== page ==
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I'm trying to use the functionality of the example iPhone app AQOfflineRenderTest in my app (this app specifically isn't important, I just thought it worth mentioning). I have a C++ file with method called:

    void DoAQOfflineRender(CFURLRef sourceURL, CFURLRef destinationURL)

I'm trying to call this from my Cocoa Objective-C class. The example app I referenced above does this by declaring the method in the header file like so:

    - (IBAction)doSomethingAction:(id)sender;
    @end
    void DoAQOfflineRender(CFURLRef sourceURL, CFURLRef destinationURL);

In the implementation file I call the doSomethingAction which calls renderAudio and executes the same code:

    DoAQOfflineRender(sourceURL, destinationURL);

When I execute I get the error: _DoAQOfflineRender", referenced from: -[myViewController renderAudio] in myViewController.o symbol(s) not found collect2: ld returned 1 exit status

Am I missing a reference to this C++ class? It doesn't specify one in the example app but it runs.

Please help and thanks!

Joe

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Did you ever get an answer to this? I am fighting with it now.... Copied the sample from Apple and use the code exactly as they have in the sample, but getting the error that it can not find the symbol too... –  iPhone Guy Dec 24 '09 at 16:45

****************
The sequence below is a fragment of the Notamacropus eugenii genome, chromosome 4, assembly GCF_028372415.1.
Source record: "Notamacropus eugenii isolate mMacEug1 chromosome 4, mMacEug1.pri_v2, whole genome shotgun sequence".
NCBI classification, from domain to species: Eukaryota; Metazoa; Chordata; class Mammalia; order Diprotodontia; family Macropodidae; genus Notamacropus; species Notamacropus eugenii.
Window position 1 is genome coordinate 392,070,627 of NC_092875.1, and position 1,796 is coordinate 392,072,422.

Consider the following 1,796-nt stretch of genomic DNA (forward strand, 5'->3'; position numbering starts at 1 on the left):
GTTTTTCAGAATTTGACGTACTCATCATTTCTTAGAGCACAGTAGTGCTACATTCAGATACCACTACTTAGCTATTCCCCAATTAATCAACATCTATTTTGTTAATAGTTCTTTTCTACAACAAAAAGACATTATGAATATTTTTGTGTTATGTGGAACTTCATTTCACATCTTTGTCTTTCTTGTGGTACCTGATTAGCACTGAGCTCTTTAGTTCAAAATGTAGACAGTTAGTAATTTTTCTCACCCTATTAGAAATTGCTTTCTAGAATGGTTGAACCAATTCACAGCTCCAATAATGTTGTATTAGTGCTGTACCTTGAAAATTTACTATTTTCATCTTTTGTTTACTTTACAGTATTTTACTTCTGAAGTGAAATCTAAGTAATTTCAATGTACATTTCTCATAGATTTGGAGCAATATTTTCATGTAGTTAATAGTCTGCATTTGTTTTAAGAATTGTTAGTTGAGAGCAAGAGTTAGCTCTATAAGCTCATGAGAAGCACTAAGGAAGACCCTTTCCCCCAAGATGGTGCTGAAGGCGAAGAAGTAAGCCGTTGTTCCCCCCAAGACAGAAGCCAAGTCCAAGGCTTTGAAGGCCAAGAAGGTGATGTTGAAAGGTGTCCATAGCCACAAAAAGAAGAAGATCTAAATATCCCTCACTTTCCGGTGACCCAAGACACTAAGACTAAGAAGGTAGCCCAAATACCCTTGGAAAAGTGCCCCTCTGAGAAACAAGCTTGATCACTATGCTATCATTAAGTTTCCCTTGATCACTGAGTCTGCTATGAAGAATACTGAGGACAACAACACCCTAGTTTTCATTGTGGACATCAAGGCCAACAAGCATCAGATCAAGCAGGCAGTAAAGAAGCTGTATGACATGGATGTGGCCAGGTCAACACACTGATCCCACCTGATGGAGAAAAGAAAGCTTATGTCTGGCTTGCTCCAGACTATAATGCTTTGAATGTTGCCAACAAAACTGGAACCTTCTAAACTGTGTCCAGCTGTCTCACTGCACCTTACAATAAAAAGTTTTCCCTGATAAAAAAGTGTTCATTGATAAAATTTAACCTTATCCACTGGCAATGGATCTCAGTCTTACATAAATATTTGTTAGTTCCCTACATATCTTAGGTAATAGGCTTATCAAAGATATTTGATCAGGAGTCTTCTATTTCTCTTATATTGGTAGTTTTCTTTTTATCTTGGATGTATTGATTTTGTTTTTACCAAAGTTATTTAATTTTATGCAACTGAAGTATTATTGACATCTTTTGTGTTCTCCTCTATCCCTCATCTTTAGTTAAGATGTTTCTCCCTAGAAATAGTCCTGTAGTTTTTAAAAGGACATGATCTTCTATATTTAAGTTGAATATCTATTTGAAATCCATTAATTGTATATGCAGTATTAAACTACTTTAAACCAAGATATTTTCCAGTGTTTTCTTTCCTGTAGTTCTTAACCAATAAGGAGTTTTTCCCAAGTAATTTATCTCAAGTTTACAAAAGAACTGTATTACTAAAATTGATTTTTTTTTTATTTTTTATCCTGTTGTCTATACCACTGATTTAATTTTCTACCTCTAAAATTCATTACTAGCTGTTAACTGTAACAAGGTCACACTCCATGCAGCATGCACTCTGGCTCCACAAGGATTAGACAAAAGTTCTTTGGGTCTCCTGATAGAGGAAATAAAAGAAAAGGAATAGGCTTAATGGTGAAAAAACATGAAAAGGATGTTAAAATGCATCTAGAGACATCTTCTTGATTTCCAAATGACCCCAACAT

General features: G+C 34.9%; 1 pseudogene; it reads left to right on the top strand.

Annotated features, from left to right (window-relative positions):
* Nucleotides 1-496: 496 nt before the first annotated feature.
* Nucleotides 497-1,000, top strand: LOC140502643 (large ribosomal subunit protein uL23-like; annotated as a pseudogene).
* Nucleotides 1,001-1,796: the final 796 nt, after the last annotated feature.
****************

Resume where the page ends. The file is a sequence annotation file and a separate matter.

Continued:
3 Answers 3

What you're missing is the implementation of DoAQOfflineRender -- did you forget to link in the library where this routine is defined?

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It looks like you're using .m as the extension for you Objective-C source file so the compiler thinks you are referencing a C function. Try changing the extension to .mm.

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To call a C++ function from a C or Objective-C file, you must declare it with extern "C" linkage in C++.

#if __cplusplus
extern "C" {
#endif

void DoAQOfflineRender(CFURLRef sourceURL, CFURLRef destinationURL);

#if __cplusplus
}
#endif

The reason for this is that C++ functions’ names are modified by encoding their types, so that functions with the same name but different signatures become different symbols. For example, DoAQOfflineRender(CFURLRef, CFURLRef) becomes __Z17DoAQOfflineRenderPK7__CFURLS1_ without extern "C", but _DoAQOfflineRender with it, which is what the C/Objective-C expects.

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Does that mean you can't overload C++ functions and declare them all extern "C"? –  jtbandes Aug 25 '09 at 17:55
    
That's correct. If you want to overload, use the .mm trick to turn the Objective-C file using it into an Objective-C++ file. –  Brent Royal-Gordon Aug 25 '09 at 18:30
    
in the example at: developer.apple.com/iphone/library/samplecode/… a C++ class is used without the declaration you made above. How do they do it? –  Atma Aug 25 '09 at 20:25
    
jtbandes: you can’t overload C++ functions declared extern "C", no. Joe: if they’re using a C++ class (as opposed to a function), they must logically be using Objective-C++ rather than Objective-C –  Jens Ayton Aug 26 '09 at 18:54

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